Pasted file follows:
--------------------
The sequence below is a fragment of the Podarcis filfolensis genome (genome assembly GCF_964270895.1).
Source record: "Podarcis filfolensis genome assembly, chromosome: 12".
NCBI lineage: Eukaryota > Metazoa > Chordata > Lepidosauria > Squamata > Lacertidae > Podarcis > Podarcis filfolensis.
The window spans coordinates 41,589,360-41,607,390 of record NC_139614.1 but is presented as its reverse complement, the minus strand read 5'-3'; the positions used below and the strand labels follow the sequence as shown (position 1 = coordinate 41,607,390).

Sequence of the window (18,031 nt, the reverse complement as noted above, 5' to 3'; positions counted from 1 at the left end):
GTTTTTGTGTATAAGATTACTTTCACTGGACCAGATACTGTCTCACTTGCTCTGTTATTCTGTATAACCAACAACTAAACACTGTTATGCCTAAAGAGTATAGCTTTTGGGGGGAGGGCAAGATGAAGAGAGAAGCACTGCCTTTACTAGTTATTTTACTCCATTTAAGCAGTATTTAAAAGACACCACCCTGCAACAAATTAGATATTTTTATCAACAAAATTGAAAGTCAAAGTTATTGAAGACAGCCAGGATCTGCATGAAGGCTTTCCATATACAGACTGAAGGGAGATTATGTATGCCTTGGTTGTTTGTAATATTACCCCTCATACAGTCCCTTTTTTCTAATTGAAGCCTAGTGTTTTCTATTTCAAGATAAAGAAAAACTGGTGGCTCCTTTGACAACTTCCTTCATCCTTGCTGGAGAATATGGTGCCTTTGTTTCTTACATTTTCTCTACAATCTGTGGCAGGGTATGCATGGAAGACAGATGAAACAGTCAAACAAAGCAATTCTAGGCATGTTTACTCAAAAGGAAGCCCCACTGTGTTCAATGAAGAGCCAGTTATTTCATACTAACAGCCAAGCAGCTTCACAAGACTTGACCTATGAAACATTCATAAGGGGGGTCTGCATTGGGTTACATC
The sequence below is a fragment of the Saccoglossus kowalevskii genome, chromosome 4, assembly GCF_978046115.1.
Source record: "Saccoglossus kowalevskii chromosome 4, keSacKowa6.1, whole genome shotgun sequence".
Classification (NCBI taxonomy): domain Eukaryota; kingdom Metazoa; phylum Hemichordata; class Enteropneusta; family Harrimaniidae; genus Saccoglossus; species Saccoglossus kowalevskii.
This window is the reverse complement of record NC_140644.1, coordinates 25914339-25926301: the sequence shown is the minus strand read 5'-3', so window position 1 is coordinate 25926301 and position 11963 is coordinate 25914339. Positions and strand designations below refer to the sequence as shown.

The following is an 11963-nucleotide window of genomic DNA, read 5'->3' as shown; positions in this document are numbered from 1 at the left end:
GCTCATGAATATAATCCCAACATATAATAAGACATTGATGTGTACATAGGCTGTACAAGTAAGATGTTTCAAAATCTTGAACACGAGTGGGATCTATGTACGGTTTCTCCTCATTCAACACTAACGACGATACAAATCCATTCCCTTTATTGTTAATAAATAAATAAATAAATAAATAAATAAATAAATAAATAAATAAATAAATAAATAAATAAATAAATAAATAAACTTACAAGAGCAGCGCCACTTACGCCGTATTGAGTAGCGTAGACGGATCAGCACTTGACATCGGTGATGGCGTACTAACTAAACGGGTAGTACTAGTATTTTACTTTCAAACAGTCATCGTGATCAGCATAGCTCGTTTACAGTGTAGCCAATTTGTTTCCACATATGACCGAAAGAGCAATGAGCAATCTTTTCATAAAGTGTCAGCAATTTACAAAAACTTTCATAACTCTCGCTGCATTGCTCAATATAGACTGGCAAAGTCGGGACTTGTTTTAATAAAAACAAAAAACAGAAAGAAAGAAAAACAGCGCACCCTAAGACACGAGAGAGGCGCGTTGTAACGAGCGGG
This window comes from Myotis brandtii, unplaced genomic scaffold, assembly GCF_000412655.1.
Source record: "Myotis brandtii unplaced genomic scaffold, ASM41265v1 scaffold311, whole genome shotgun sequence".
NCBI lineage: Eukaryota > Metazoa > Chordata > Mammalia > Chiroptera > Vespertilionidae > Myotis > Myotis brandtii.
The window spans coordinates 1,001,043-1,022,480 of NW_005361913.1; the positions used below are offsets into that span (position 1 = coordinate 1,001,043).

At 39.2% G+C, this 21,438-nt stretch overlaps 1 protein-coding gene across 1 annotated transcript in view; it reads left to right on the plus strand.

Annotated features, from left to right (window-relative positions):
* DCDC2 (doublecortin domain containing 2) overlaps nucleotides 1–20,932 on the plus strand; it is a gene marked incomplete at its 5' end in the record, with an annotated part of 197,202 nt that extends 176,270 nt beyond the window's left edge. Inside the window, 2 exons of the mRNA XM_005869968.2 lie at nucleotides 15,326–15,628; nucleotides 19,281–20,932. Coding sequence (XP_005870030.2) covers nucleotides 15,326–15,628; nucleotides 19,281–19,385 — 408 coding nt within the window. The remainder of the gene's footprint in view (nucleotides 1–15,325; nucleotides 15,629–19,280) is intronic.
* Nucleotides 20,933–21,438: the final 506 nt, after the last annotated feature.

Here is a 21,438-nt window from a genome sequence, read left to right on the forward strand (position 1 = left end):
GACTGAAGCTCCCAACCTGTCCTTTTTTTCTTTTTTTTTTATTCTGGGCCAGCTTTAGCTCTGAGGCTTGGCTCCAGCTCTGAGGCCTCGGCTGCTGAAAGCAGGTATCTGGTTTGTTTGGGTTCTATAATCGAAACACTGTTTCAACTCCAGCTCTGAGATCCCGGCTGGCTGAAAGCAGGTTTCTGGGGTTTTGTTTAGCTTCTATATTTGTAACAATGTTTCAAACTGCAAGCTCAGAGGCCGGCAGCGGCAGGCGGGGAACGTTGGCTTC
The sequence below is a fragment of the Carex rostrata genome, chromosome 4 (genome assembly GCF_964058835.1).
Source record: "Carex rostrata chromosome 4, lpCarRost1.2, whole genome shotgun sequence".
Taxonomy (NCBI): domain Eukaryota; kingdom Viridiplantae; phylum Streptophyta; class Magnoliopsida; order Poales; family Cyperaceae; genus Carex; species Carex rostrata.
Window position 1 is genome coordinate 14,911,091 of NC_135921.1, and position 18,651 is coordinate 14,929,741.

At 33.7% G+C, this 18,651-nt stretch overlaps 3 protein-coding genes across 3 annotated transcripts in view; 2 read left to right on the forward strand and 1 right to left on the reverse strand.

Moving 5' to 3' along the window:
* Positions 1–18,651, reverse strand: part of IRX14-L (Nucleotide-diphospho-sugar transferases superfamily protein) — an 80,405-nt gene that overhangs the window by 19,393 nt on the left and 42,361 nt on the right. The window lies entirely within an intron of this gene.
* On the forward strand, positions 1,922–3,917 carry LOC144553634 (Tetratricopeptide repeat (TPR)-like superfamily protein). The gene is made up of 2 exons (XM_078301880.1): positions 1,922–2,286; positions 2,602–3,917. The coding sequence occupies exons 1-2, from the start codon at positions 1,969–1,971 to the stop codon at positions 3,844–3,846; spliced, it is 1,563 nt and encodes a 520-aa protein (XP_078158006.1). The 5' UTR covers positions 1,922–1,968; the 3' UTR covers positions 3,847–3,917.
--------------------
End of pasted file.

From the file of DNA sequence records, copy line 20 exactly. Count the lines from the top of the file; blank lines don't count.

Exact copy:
* Nucleotides 20,933–21,438: the final 506 nt, after the last annotated feature.